|Snowflake moray. Image - J. Randall|
The snowflake part of the name is easy to understand, although a little odd for a tropical fish. The name is reminiscent of those white winters my kids have never experienced. Hawaii winters are mainly rainy with temperatures all the way down into the 60's, which seems arctic to us. My wife is currently using two comforters on the bed since it is so "cold" in December.
|Image J. Randall|
The scientific name is Echidna nebulosa. The "nebulosa" part is from the latin for "cloud." Just think of astronomical nebulae, clouds of gas and dust with stars showing through.
|Reflection nebula, credit J-C Cuillandre, CFHT and G. Anselmi, Coelum Astronomia|
I have no idea if this story was in the mind of the scientist who originally named this group, but who could ask for more for a moray eel?
Snowflake morays start out as females and then become males later in life. Sex change in reef fishes is a fairly common and occurs in parrotfishes, wrasses, gobies and others. In parrotfishes the change from from female to male includes a dramatic shift in color. No such change occurs in the snowflake morays, although a paper in the Japanese Journal of Ichthyology documented sharper teeth in the male stage.
In general, most moray eels have extremely sharp teeth, often backwards pointing for capturing and eating live fish. Snowflake morays, on the other hand, have conical or pebble shaped teeth that are much more suitable for eating the crabs, shrimps and such that make up the majority of their diet. The teeth break up the tough exoskeletons of the eels' prey before it is swallowed. Their skull's compact shape is actually set up to deliver more force to their teeth for crushing than is found in the longer, narrower skulls of their fish eating relatives (Mehta, 2009).
|Snowflake moray teeth middle left. Image Mehta 2009.|
However, snowflake morays are not picky. They will eat fish as well as crustaceans if they can get them. Most reports suggest that they take small fish, but Miller, 1989, showed that they will use knotting as a strategy as well. This is a technique for dealing with prey that are too large, difficult to extract, or are not pointed the correct way for swallowing. The moray simply ties itself into a knot and then draws the prey through the knot. This will realign the prey, extract it, or tear a section out. You would think that a snowflake moray couldn't do much damage with its small teeth, but with its strong jaws, it is capable of tearing chunks out of other snowflake morays (see J. Hoover's book for one account). Perhaps the sharper teeth of the adult males are useful for aggressive encounters with morays of their own species, or reflect their ability to take larger fish and other prey as they grow.
While most reef fish use some form of the incredibly fast suction feeding method, gaping their mouth open and literally vacuuming prey in, moray eels are ram feeders. They strike, grasp, and once they have a hold with the outer jaws, the inner and independent pharyngeal jaws (inner teeth plates) grab hold and work the prey in (see image below). For those that remember the movie Alien, it is hard not to see parallels here. In snowflake morays, the inner jaws help crush and process the food. Ram feeding, although slightly slower than suction feeding at the start, may be particularly useful in the holes and crevices within which the snowflake moray hunts. The head can move while striking, allowing more variable response and perhaps better realignment and success of prey capture during the strike process (Mehta and Wainwright, 2006).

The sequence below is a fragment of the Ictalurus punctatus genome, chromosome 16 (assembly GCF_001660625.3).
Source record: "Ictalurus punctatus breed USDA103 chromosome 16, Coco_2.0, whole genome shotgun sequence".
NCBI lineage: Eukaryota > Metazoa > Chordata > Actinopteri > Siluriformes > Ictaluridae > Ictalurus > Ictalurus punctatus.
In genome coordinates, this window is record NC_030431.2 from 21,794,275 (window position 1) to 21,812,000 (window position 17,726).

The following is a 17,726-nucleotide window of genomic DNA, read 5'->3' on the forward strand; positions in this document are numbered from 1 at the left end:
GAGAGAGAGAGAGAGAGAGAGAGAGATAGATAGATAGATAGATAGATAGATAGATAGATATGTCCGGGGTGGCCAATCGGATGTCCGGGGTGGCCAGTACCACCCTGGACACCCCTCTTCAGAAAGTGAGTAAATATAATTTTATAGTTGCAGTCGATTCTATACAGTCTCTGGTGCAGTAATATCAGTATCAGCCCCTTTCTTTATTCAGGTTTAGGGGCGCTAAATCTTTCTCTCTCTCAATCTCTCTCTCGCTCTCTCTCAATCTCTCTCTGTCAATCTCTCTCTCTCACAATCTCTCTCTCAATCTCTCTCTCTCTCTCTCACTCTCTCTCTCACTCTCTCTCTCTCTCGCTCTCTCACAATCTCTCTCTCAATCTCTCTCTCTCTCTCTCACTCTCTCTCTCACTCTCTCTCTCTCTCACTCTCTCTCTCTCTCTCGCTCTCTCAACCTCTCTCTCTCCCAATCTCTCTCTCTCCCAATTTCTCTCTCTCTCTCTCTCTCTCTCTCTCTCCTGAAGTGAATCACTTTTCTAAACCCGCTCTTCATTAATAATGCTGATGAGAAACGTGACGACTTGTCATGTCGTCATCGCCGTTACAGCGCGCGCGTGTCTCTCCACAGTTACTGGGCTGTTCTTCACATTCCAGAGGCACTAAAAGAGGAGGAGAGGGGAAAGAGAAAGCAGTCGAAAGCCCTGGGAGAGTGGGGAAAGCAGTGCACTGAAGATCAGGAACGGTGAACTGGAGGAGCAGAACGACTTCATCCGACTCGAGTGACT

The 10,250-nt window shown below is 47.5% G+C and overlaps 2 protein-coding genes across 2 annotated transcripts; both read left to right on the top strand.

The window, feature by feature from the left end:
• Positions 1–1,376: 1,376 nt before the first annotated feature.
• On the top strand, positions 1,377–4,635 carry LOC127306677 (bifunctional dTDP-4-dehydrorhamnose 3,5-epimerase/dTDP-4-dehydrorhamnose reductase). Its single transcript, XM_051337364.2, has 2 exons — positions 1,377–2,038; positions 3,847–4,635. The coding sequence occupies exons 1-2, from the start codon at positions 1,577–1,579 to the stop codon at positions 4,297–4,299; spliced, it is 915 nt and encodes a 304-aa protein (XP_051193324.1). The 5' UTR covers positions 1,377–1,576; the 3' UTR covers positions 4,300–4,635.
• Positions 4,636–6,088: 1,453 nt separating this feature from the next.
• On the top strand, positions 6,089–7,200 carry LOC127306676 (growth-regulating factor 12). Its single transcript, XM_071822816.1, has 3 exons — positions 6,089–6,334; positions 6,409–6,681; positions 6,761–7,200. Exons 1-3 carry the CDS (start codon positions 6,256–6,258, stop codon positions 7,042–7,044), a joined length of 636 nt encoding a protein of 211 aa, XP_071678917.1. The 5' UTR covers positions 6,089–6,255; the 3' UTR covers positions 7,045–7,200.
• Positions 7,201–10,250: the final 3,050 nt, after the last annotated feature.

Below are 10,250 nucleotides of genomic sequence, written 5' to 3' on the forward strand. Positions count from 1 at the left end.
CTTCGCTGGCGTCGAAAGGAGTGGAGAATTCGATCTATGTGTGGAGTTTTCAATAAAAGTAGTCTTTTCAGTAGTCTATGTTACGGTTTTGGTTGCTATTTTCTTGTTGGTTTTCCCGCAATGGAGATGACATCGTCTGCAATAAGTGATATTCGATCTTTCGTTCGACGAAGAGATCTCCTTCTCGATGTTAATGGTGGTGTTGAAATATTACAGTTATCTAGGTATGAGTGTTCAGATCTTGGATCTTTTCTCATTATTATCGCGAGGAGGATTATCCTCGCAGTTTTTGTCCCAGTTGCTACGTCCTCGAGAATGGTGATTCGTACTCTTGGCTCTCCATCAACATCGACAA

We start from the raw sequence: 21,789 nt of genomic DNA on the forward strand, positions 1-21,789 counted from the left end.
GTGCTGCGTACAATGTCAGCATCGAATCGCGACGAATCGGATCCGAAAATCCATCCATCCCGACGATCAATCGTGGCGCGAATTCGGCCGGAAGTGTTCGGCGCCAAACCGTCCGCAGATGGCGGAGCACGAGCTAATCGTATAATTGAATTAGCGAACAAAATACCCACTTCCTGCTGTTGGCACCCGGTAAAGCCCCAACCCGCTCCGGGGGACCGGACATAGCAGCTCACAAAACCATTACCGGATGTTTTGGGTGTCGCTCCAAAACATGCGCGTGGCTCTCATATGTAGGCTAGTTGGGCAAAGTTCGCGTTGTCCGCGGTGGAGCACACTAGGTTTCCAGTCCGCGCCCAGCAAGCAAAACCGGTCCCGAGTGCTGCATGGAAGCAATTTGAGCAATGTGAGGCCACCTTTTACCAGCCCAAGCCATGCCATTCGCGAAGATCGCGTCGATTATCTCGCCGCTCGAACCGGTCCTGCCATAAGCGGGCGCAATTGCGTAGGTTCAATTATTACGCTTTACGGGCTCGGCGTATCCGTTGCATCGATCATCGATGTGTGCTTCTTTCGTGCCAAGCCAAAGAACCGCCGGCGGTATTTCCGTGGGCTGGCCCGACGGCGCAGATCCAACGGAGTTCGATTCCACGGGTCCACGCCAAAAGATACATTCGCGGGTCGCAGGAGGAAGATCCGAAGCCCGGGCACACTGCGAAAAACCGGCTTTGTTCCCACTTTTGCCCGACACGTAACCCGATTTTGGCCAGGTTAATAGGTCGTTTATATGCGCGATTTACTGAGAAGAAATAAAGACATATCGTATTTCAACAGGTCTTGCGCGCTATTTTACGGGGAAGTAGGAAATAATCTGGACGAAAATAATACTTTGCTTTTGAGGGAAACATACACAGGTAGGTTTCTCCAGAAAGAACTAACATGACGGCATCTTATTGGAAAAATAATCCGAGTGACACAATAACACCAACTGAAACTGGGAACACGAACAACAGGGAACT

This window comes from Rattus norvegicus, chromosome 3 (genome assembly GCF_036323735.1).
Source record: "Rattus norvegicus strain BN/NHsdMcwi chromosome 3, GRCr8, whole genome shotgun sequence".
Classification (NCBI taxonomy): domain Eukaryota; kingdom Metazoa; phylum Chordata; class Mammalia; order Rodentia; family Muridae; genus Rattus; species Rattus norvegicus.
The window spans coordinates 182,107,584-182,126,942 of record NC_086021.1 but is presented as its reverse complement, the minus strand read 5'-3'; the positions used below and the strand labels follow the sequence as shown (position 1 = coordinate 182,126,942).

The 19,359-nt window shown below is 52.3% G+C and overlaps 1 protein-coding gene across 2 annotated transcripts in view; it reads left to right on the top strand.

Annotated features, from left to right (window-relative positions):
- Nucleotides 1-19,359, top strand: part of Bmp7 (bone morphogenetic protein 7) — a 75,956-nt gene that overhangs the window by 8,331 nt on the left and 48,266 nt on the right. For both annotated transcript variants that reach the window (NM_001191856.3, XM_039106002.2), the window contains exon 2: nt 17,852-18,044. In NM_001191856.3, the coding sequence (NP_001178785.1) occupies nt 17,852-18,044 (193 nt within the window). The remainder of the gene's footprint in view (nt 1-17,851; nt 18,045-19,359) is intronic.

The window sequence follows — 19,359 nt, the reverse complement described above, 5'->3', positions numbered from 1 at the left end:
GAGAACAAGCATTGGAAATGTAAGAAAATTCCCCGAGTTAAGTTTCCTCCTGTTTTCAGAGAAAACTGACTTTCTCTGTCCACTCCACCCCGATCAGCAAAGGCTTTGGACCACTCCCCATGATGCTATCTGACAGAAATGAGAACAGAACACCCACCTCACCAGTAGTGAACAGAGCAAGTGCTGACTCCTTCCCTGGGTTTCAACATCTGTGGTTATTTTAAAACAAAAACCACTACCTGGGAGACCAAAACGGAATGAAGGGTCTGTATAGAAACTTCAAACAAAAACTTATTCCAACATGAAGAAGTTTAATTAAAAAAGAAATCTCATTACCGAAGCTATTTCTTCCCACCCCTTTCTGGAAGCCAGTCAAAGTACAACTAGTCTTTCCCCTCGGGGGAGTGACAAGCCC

|Illustration via R. Mehta, NSF|
Finally, lets finish with a paper that includes Brian Bowen from HIMB's ToBo Lab. Some types of fish are found everywhere from Hawaii to Australia to the Red Sea. They are somehow able to get around and have one global population. Others are found in only a few places or even in just one island chain. Hawaii's endemic fishes fall into the latter category. They really don't get around much at all.
One factor that relates to whether a fish is common over a large area or not is the fish's habitat preference. If a fish has a habitat that is "patchy", or not continuously connected, this can lead to barriers to the spread of the species (that particular type of fish). Consider the snowflake moray; they are found in shallow areas with reef, rock or boulders. Sandy beaches will break up their habitats, deep water between islands will break up their populations, and long ocean distances will be a barrier to the adults as well. Other moray eels that can range from shallow to deep water should have more connectivity and range than the snowflake morays.
|Leptocephalus larval stage|
So the next question is, will the long planktonic stage trump the patchy and separated habitat preferences of the adults? Will snowflake moray populations Indo-Pacific wide show just as much genetic connection as morays that are more generalist in their habitat selections? Based on recent work by Reece, Bowen, Smith and Larson, 2011, the answer is yes; the long plantonic stage is a stronger influence than a 5-fold difference in habitat availability for adults.
|Image J.E. Randall|
J.E. Randall. Reef and Shore Fishes of the Hawaiian Islands. Sea Grant College Program. University of Hawaii. Honolulu. HI pp. 80-81.
J.P. Hoover. 2008. The Ultimate Guide to Hawaiian Reef Fishes, Sea Turtles, Dolphins, Whales and Seals. Mutual Publishing. Honolulu, HI